Later this month, the FAA will hold a workshop on risk mitigation at America’s 200 busiest commercial airports.

“There is no question that aviation is amazingly safe, but vigilance can never take the day off,” Billy Nolen, acting administrator of the FAA, said in a statement. “We have to ask ourselves difficult and sometimes uncomfortable questions, even when we are convinced that the system is intact.”

Buttigieg says “some sort of rust” could play a role in the recent incidents

Buttigieg said aviation interests need to identify “a very concrete diagnosis and concrete action steps” to reduce the number of near misses.

“It would be one thing if we found a certain piece of technology in the cockpit or a certain control tower where there would be a lot of problems,” Buttigieg told CNN. “But instead we find that pilots, ground crew and air traffic controllers alike seem to be enjoying this resurgence. Some have described it as a type of rust.”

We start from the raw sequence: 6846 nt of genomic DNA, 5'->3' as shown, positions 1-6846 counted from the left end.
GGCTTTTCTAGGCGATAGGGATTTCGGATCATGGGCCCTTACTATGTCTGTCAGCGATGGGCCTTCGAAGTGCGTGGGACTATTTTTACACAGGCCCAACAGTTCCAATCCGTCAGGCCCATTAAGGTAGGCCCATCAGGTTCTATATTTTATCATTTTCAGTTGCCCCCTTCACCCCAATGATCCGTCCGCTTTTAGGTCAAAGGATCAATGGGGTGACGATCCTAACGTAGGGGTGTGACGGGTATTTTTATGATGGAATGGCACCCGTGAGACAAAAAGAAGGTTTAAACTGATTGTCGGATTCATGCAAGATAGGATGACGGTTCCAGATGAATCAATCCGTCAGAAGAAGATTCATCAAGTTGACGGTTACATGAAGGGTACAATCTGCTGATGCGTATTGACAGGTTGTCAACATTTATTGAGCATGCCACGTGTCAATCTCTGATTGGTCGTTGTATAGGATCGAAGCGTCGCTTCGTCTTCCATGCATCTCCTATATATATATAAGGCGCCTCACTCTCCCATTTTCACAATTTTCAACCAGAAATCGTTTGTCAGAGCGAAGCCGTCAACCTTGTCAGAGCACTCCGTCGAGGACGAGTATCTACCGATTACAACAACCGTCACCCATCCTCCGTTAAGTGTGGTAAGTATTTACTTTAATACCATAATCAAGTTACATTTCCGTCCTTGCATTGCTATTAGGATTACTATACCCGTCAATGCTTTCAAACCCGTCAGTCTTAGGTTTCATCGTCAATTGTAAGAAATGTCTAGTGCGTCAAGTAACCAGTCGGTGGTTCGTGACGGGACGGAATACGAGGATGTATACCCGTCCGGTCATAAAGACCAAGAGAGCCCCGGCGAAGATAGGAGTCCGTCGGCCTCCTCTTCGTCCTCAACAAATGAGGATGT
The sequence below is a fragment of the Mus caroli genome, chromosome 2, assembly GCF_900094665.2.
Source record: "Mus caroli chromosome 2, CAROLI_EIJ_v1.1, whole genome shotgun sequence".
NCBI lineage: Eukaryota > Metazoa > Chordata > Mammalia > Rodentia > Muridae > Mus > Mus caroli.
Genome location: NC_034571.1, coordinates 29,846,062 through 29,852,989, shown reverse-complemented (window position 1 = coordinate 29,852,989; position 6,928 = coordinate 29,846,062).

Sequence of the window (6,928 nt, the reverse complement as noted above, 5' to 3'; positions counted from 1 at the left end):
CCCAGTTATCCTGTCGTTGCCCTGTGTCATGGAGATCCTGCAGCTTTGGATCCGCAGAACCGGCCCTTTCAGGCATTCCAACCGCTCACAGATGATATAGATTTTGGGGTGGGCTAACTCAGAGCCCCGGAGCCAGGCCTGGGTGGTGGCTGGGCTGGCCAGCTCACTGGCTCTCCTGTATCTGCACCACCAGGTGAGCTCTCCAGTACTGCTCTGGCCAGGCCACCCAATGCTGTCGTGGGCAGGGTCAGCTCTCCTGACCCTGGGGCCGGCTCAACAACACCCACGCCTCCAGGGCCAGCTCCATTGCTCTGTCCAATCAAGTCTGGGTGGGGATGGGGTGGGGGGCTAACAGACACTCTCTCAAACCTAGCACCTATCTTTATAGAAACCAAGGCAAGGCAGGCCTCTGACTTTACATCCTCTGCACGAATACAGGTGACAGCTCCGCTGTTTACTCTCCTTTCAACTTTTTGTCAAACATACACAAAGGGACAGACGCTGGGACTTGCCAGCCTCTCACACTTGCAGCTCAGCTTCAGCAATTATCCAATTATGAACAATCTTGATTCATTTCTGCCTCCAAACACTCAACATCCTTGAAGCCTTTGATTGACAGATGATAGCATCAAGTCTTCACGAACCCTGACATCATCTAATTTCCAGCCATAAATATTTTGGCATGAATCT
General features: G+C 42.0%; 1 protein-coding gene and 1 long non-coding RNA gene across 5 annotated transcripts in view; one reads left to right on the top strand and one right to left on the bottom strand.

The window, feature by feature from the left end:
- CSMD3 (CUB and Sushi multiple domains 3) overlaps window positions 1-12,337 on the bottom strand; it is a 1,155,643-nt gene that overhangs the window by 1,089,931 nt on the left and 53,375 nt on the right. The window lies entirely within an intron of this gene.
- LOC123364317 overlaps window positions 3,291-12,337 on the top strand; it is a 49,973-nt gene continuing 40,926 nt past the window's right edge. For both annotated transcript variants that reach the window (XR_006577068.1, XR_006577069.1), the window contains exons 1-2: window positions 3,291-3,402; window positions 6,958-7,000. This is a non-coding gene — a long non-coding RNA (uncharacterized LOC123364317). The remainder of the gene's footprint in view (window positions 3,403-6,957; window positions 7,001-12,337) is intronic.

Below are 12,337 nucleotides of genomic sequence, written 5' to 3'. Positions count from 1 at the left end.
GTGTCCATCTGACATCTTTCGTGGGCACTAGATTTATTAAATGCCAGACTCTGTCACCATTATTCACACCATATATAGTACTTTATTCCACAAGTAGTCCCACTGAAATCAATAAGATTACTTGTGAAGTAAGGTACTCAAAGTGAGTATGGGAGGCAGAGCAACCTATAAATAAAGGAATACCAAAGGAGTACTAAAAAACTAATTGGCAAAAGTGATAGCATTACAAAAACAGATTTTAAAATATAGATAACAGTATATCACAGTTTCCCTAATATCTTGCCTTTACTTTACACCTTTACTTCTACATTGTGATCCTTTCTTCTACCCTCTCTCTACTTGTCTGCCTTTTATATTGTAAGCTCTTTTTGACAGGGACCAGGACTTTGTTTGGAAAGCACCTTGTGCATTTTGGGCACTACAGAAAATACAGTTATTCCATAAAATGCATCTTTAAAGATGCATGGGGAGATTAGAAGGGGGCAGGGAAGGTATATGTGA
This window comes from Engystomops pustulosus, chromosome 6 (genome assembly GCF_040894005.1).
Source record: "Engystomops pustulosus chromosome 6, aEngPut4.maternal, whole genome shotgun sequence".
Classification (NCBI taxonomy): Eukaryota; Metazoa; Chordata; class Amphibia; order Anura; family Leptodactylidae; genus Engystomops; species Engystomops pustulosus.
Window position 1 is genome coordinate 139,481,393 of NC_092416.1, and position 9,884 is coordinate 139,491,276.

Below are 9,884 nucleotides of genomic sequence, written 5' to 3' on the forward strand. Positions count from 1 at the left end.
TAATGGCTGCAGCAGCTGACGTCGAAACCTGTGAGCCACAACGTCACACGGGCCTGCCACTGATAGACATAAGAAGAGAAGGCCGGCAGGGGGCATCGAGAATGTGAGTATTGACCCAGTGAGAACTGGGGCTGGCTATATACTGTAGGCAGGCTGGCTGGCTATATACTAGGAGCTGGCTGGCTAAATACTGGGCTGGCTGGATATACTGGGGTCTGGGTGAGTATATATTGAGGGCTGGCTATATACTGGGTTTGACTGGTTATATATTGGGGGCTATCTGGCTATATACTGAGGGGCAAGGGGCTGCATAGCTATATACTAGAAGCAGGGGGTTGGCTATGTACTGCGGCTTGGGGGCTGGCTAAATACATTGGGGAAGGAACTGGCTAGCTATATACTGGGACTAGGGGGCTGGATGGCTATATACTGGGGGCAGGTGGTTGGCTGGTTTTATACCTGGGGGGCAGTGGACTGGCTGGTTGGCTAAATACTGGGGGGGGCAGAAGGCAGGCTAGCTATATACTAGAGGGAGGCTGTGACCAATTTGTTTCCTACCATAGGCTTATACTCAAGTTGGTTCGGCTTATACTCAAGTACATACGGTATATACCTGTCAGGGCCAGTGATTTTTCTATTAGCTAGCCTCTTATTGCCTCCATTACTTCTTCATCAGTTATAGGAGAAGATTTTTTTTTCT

“We’re not going to wait for something worse to happen to act now,” he told CNN, adding that the effort should result in “ensuring we can save lives at airports across the country.”

In a remark opening the summit, which was attended by safety investigators, industry officials, union leaders and others, the transport minister said the gathering “is about the whole system, which means it’s about all of us”.

Buttigieg said Wednesday’s summit was the first in a series of coordinated events the FAA will conduct to determine what is working well and what “new steps” need to be taken to ensure safety.

Air travel has a strong safety record and is the safest form of travel, Buttigieg said, but “we dare not take that record for granted.”

The chair of the National Transportation Safety Board told summit attendees that the safety agency had made seven recommendations on runway collisions that have not yet been implemented.

“One is 23 years old and still able to warn pilots of an imminent collision,” said Chair Jennifer Homendy.

“How many times do we have to make the same recommendations over and over again?” she asked.

Homendy said she’s already found a common problem with the six runway raids she’s investigating. In each case, the cockpit voice recorder, known as one of the black boxes, was overwritten, preventing investigators from hearing what was going on on the flight deck.